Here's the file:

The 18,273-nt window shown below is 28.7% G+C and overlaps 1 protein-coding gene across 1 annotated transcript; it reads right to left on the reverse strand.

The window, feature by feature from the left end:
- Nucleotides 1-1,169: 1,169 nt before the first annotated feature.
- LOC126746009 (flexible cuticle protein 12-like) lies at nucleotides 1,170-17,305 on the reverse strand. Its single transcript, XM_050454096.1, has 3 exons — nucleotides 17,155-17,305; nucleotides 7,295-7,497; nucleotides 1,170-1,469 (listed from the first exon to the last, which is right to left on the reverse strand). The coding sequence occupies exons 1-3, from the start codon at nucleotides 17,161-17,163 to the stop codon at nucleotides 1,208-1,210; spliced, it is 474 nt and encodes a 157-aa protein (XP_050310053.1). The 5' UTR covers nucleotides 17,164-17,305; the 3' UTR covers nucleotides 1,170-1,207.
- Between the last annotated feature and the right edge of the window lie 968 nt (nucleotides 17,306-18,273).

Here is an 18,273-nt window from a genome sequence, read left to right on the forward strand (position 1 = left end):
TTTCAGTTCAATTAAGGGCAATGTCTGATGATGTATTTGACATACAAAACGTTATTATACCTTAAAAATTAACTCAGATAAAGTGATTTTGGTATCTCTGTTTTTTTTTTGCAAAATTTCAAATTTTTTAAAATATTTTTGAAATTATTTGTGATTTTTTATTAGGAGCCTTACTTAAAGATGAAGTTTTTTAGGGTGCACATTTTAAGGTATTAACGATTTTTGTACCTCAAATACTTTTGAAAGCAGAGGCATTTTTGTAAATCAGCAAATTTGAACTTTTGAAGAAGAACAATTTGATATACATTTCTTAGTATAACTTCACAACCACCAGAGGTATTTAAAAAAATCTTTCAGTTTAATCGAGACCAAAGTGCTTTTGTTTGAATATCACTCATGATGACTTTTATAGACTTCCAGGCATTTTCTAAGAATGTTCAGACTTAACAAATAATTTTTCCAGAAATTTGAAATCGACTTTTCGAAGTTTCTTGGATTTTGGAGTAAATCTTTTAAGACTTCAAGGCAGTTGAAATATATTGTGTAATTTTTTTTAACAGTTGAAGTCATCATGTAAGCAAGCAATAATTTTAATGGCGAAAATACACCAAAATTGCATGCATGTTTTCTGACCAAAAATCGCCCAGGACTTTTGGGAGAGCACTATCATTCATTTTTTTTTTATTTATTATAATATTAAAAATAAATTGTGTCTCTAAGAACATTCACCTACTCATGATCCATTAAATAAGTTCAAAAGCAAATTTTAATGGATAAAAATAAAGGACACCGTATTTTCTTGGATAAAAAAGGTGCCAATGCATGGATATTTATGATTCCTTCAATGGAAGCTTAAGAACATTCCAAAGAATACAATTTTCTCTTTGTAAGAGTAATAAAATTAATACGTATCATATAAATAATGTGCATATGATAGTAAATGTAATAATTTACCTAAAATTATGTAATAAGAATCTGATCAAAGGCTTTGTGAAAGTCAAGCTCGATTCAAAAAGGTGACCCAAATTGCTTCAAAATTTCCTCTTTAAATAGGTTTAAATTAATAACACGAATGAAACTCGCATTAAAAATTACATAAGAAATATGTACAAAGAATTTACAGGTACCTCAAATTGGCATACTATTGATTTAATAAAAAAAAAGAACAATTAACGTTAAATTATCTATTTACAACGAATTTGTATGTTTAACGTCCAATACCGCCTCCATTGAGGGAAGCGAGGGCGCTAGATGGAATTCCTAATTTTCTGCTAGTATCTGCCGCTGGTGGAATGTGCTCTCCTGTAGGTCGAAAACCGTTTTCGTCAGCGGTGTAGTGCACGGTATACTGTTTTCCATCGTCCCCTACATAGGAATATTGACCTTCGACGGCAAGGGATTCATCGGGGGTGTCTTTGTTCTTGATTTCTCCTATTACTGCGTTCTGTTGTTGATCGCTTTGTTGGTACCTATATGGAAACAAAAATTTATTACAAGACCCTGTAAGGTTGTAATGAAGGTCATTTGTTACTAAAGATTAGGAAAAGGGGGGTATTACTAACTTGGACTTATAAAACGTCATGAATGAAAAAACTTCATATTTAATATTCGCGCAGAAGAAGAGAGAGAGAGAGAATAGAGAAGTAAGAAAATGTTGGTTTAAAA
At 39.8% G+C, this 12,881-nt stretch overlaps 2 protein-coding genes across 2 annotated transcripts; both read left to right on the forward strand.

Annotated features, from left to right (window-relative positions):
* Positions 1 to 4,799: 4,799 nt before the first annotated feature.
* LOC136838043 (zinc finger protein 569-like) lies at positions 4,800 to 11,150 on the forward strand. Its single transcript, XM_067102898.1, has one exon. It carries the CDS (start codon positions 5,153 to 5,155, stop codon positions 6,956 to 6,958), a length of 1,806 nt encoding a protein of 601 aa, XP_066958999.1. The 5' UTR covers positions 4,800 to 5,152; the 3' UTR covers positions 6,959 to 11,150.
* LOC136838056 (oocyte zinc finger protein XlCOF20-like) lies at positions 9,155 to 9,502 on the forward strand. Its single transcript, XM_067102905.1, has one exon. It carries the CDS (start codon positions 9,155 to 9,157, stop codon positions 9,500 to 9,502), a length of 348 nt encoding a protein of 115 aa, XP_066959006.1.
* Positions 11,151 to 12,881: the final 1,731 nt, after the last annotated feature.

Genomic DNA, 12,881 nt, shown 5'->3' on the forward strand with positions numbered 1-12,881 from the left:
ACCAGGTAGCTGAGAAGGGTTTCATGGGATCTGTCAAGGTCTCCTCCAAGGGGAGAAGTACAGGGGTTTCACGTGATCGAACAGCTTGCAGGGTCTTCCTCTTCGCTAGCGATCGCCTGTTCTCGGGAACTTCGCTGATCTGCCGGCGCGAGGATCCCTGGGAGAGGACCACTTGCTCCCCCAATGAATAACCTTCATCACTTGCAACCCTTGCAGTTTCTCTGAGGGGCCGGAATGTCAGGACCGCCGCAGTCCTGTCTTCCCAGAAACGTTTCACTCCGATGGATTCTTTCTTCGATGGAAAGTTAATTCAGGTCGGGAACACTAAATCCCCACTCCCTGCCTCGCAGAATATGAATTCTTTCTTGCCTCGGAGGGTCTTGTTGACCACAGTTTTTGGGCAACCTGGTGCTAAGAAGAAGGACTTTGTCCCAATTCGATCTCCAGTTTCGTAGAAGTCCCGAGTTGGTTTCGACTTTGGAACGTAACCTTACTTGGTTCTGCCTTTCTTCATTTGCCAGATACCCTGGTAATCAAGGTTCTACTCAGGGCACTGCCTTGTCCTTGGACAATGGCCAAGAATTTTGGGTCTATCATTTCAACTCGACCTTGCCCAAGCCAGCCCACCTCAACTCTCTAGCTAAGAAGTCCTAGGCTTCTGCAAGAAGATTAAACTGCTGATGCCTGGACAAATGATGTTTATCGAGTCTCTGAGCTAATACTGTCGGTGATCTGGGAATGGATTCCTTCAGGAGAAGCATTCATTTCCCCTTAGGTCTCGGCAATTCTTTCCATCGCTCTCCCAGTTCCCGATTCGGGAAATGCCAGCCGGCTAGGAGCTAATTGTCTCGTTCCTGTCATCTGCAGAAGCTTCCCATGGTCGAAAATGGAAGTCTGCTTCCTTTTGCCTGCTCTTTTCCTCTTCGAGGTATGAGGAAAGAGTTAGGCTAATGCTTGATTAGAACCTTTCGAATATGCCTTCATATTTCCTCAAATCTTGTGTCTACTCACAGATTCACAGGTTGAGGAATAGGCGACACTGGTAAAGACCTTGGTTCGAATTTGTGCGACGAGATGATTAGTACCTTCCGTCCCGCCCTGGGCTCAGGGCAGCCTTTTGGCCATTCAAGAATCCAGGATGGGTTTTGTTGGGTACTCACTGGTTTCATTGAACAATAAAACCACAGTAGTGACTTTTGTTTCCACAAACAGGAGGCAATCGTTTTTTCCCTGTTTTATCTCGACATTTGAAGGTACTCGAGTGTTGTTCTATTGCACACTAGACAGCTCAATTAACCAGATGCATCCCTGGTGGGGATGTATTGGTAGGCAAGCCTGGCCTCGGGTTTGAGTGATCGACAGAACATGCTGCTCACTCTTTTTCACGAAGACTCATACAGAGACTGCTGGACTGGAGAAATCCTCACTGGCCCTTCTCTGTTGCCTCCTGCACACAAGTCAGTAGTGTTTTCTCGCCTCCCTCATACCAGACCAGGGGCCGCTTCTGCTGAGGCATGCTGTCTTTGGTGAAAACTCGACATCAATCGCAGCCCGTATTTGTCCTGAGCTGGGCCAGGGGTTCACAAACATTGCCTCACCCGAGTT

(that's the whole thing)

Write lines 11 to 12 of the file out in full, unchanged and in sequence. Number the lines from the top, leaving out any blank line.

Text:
* LOC136838043 (zinc finger protein 569-like) lies at positions 4,800 to 11,150 on the forward strand. Its single transcript, XM_067102898.1, has one exon. It carries the CDS (start codon positions 5,153 to 5,155, stop codon positions 6,956 to 6,958), a length of 1,806 nt encoding a protein of 601 aa, XP_066958999.1. The 5' UTR covers positions 4,800 to 5,152; the 3' UTR covers positions 6,959 to 11,150.
* LOC136838056 (oocyte zinc finger protein XlCOF20-like) lies at positions 9,155 to 9,502 on the forward strand. Its single transcript, XM_067102905.1, has one exon. It carries the CDS (start codon positions 9,155 to 9,157, stop codon positions 9,500 to 9,502), a length of 348 nt encoding a protein of 115 aa, XP_066959006.1.